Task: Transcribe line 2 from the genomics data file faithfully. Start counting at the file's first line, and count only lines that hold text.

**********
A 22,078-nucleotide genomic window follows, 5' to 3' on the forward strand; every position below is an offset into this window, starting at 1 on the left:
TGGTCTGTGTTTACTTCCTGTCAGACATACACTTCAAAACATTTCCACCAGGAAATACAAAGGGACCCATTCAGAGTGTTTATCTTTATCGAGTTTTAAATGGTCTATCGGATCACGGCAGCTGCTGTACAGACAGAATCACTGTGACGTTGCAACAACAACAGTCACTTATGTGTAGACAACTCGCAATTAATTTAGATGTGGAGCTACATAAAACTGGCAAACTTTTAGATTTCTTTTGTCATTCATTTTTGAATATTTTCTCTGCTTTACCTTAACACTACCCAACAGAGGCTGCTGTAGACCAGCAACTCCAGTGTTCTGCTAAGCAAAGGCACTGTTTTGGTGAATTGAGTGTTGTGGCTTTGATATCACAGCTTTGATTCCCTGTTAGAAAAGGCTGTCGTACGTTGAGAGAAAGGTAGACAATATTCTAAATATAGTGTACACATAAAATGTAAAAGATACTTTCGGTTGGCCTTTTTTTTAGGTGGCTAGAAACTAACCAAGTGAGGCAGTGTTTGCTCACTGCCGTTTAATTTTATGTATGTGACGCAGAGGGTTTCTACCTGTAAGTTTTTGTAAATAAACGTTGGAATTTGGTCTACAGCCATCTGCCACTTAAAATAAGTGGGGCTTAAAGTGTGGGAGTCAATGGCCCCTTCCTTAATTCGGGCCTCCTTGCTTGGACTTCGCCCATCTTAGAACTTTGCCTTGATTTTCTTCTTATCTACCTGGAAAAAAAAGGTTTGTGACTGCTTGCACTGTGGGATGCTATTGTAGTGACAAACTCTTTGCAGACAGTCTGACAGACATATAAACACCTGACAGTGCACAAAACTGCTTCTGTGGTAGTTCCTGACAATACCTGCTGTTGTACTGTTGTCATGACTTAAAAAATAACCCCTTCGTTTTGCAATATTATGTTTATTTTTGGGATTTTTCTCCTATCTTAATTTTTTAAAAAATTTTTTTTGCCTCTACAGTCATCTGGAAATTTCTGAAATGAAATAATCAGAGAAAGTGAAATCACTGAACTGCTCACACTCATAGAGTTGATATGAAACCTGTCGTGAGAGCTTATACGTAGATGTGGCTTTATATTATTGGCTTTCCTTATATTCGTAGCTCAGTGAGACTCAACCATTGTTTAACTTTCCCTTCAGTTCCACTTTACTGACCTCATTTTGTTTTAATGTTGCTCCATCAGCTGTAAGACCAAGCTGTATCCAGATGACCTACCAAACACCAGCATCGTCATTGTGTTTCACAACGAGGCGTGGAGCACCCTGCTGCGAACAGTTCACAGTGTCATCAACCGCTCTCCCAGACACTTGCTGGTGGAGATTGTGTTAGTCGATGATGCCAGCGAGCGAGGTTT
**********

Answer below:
TGGTCTGTGTTTACTTCCTGTCAGACATACACTTCAAAACATTTCCACCAGGAAATACAAAGGGACCCATTCAGAGTGTTTATCTTTATCGAGTTTTAAATGGTCTATCGGATCACGGCAGCTGCTGTACAGACAGAATCACTGTGACGTTGCAACAACAACAGTCACTTATGTGTAGACAACTCGCAATTAATTTAGATGTGGAGCTACATAAAACTGGCAAACTTTTAGATTTCTTTTGTCATTCATTTTTGAATATTTTCTCTGCTTTACCTTAACACTACCCAACAGAGGCTGCTGTAGACCAGCAACTCCAGTGTTCTGCTAAGCAAAGGCACTGTTTTGGTGAATTGAGTGTTGTGGCTTTGATATCACAGCTTTGATTCCCTGTTAGAAAAGGCTGTCGTACGTTGAGAGAAAGGTAGACAATATTCTAAATATAGTGTACACATAAAATGTAAAAGATACTTTCGGTTGGCCTTTTTTTTAGGTGGCTAGAAACTAACCAAGTGAGGCAGTGTTTGCTCACTGCCGTTTAATTTTATGTATGTGACGCAGAGGGTTTCTACCTGTAAGTTTTTGTAAATAAACGTTGGAATTTGGTCTACAGCCATCTGCCACTTAAAATAAGTGGGGCTTAAAGTGTGGGAGTCAATGGCCCCTTCCTTAATTCGGGCCTCCTTGCTTGGACTTCGCCCATCTTAGAACTTTGCCTTGATTTTCTTCTTATCTACCTGGAAAAAAAAGGTTTGTGACTGCTTGCACTGTGGGATGCTATTGTAGTGACAAACTCTTTGCAGACAGTCTGACAGACATATAAACACCTGACAGTGCACAAAACTGCTTCTGTGGTAGTTCCTGACAATACCTGCTGTTGTACTGTTGTCATGACTTAAAAAATAACCCCTTCGTTTTGCAATATTATGTTTATTTTTGGGATTTTTCTCCTATCTTAATTTTTTAAAAAATTTTTTTTGCCTCTACAGTCATCTGGAAATTTCTGAAATGAAATAATCAGAGAAAGTGAAATCACTGAACTGCTCACACTCATAGAGTTGATATGAAACCTGTCGTGAGAGCTTATACGTAGATGTGGCTTTATATTATTGGCTTTCCTTATATTCGTAGCTCAGTGAGACTCAACCATTGTTTAACTTTCCCTTCAGTTCCACTTTACTGACCTCATTTTGTTTTAATGTTGCTCCATCAGCTGTAAGACCAAGCTGTATCCAGATGACCTACCAAACACCAGCATCGTCATTGTGTTTCACAACGAGGCGTGGAGCACCCTGCTGCGAACAGTTCACAGTGTCATCAACCGCTCTCCCAGACACTTGCTGGTGGAGATTGTGTTAGTCGATGATGCCAGCGAGCGAGGTTT